bread on breadboard

Should Everyone Avoid Gluten?

If you’re chronically ill or even if you’ve had persistent allergies, you may well have attempted to avoid gluten in your diet at some point. From the data, this generally seems to be a good idea, which leads me to the question, “Should Everyone Avoid Gluten?” And as always, the answer is not all that simple.

If you’ve clicked around this blog, then you might have already seen that I am a BIG believer in gut health. I truly believe gut health is the key to our overall health. If someone can achieve and maintain a healthy gut, numerous other health issues will gradually start to disappear. Because our health is shown to be directly related to the gut. 

You may already have some preconceived notions about gluten and the issues it causes for certain people – especially those who have Celiac issues or gluten-intolerances. I’ll hazard a guess that you might not know the exact reasons why some people steer clear from gluten. You might be surprised to hear me say that gluten should be avoided by everyone – including those with a clear health bill. 

And I am not just saying this because I’ve personally had gluten issues, although that certainly is what led me to research and learn more about this protein complex. I strongly suggest that gluten is at the top of everybody’s “Foods-to-Remove-From-Their Diet-List, and I’ll tell you why.

But first, what is gluten?


Gluten is a family of proteins mainly found in wheat, but also in other grains like rye and barley. It is the “glue” that helps food maintain their shape and these proteins are responsible for the stretchiness of dough when you’re making bread and the sponginess of a loaf after baking. (This is why you’ll never find a good spongy gluten-free loaf.)

Traditional Bread

Sure, you might have just asked yourself, “Don’t they eat bread in Europe all the time?” Yes, but there are so many different factors that go into bread-making practices and regulations in Europe versus the United States. 

In Europe, a lot of bread is still produced in the traditional way. In France, it’s still possible to nip down to your local boulangerie and get a beautiful freshly baked baguette. While it may look similar to the baguettes you can get in a local US supermarket, there is certainly a major difference in baking, ingredients, process, etc.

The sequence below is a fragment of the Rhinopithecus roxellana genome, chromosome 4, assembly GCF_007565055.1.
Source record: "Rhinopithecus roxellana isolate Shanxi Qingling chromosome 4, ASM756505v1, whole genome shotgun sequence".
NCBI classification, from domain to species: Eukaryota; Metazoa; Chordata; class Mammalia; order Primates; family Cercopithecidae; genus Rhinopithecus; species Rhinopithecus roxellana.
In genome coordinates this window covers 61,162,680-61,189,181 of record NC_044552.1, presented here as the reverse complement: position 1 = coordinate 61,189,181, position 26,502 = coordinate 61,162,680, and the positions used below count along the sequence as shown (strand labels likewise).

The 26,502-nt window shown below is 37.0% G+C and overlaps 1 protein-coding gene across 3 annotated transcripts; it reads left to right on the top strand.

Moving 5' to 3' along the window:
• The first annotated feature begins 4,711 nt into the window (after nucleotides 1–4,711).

In France, bread makers let the dough sit for a period of time, allowing a fermentation process to start. This fermentation breaks down the glutenous proteins in the bread, essentially predigesting the bread and ensuring the harmful gluten is not in a form that could cause a huge amount of damage to your body. Let’s be honest here, I’m not sure this was their intention when they started baking baguettes over 100 years ago, but it works. If this traditional French baking is to be trusted, you only have to leave your baguette out for 48 hours. If it’s not rock hard by then, it’s not French bread. Instead, that is just an indication that this bread is not stuffed with sugar and chemicals in the attempt to extend its shelf life. That’s just not the French way. 

That being said, this baking method is not foolproof and individuals may still have issues because gluten is a complicated little protein. However, these issues are mostly related to the health of the individual and their unique ability to repair from any minor gut damage.

Alternative Breads may not be the same as traditional bread, but they're still great!
Alternative Breads may not be the same as traditional bread, but they’re still great!

Wheat & Gluten Regulations

Another factor to consider is the quality of the wheat and the environment it is grown in. Over time, humans have hybridized wheat to allow for higher yields. 

What does this mean? 

Well, it means humans have chosen specific qualities in the wheat to cross pollinate for the next crop yield. For example, if you want a really tall grass, you’d choose a really tall grass to pollinate from. For the next crop yield, farmers would choose the tallest grass from the new batch to pollinate from, and so on. 

Farmers are predetermining or favoring the specific qualities of grass that create tall grass. Just like evolution, over time, the qualities that are being selected are becoming more and more prominent. 

I wanted to show you a picture here of the difference in modern wheat, but I can’t because of copyright. Instead, just look at this Google Search for modern wheat vs. ancient wheat. And if you want to deep dive into the different types of wheat Oregon State University has some amazing information.

It just so happens that our modern variety of wheat has a higher gluten count, a quality which is sought after in order to make a more spongy, fluffy bread texture. Your run-of-the-mill cheap white bread loaf from your local supermarket is a great example of a bread made from high gluten count wheat. 

Natural News claims that gluten content has increased from 5 percent to 50 percent in the space of 60 years! So if we’re confident that gluten causes damage in all human guts, and we increase the amount that we are eating dramatically, it’s not surprising that we are seeing so many more issues now.